Most people may not consider getting a tattoo to be a risky behaviour in relation to blood-borne viruses – trendy, edgy or artsy yes, but few consider it to be risky. In most cases tattooing is actually safe. If you have money and can go to a registered parlour, there is usually nothing to worry about. When you don’t have access to hundreds of dollars and you can get a backyard tattoo for a small portion of the price, or you are going to travel overseas for your tattoo there can be a much higher risk. The difference is that backyard tattoos or tattoos in some overseas countries, have the potential to give you a blood-borne virus like hepatitis C.
Before getting a tattoo, you need to consider the law. There are age restrictions in place to protect young people from getting unwanted or regrettable tattoos. In Western Australia it is against the law to:
- tattoo or brand any part of the body of a person under 16 years of age
- tattoo or brand any part of the body of a person aged over 16 years of age (but under 18 years of age) without the written consent of their parent/guardian for a specific tattoo or brand on a specific part of the person’s body.
An operator can go to jail or be fined for breaking the law and illegally branding or tattooing a minor.
Why is tattooing risky?
When you get a tattoo, ink gets injected under your skin. The tattoo gun has a small needle on the tip that punctures your skin, injecting ink underneath to create a long lasting image. The needle puncturing your skin provides a point of entry to your bloodstream. Blood-borne viruses are transmitted through blood-to-blood contact. Therefore, the process of a needle puncturing your skin makes it possible to transmit hepatitis C through unsterile tattooing.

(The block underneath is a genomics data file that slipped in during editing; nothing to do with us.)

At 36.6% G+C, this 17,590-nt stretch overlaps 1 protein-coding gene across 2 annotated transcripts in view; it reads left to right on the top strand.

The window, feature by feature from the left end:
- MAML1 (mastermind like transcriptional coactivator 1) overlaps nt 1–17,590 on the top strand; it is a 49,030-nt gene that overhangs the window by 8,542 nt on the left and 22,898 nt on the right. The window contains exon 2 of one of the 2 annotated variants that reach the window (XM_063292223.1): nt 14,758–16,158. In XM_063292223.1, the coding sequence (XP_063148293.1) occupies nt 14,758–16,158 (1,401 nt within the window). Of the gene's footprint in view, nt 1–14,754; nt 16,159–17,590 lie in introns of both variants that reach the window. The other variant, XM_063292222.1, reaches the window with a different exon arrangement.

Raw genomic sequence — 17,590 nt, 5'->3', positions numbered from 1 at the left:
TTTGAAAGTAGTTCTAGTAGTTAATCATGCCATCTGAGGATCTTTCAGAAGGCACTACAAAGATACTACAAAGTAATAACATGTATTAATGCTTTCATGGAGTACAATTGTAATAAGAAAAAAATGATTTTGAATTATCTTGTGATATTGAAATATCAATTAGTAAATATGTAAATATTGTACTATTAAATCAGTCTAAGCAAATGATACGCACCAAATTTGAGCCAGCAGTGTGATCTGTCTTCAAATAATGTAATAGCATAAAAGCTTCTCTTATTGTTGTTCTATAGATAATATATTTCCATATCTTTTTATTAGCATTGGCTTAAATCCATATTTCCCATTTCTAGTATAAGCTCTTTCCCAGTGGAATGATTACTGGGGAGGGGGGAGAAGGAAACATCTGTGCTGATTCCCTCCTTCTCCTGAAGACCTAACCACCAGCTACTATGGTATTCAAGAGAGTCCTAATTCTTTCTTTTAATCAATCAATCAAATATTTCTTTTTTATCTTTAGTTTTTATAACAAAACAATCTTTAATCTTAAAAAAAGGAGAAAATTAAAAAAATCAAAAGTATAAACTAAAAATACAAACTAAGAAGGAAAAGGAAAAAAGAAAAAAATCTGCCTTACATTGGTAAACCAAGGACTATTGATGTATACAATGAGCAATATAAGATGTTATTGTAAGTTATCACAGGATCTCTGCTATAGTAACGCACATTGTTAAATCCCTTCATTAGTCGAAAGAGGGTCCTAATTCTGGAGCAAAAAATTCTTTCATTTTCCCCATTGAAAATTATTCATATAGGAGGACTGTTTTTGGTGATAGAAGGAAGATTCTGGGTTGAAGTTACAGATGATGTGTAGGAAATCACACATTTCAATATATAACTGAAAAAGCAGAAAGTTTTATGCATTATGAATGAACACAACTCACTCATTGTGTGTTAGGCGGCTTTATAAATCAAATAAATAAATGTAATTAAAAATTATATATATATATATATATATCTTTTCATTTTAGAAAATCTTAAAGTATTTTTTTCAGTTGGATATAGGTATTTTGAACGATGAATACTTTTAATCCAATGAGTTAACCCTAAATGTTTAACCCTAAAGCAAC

How can I reduce the risk?
Go to a registered parlour. There are very strict regulations in place that professional parlours must follow to ensure the safety of their customers.
You should ask your tattoo artist what procedures they use for sterilising their equipment. Do they have an autoclave machine? How often do they sterilise their equipment?
To reduce your risk, make sure that your tattoo artist uses infection-control procedures including:
- Washing their hands before and after the procedure
- A new, sterile needle (opened in front of you)
- Disposable ink pots
- Wearing surgical gloves
- A new razor (if they use one)
- Immediately disposing of used items (gloves, ink pots, swabs, cotton wool, paper towels etc) which have come in contact with blood and cannot be sterilised
- Throwing out used ink and not putting it back in the container
- Sterilising surfaces and areas used to work on
Remember, you have the right to ask the tattoo artist about their use of infection-control procedures before you get your tattoo.
Although unsterile tattooing is a risk for transmitting blood-borne viruses like hepatitis C, in most cases tattooing is actually safe. This is a result of proper infection-control procedures being followed. So, if you are considering a tattoo make sure you do your homework before you settle on just any parlour or artist. If you decide to get your tattoo done anywhere but a registered parlour in Australia, remember they may not follow all the correct infection-control procedures and there can be a much higher risk of transmitting a blood-borne virus.
If you think you may have been at risk of coming in contact with a blood-borne virus from unsterile tattooing, you should ask your doctor for a hepatitis C blood test.
For more information regarding safe body art practices head to www.getthefacts.heatlh.wa.gov.au/blood-safe/body-art
For more information or to get tested call the Hepatitis Helpline – (08) 9328 8538 (metro), 1800 800 070 (Country) or visit the HepatitisWA website here http://www.hepatitiswa.com.au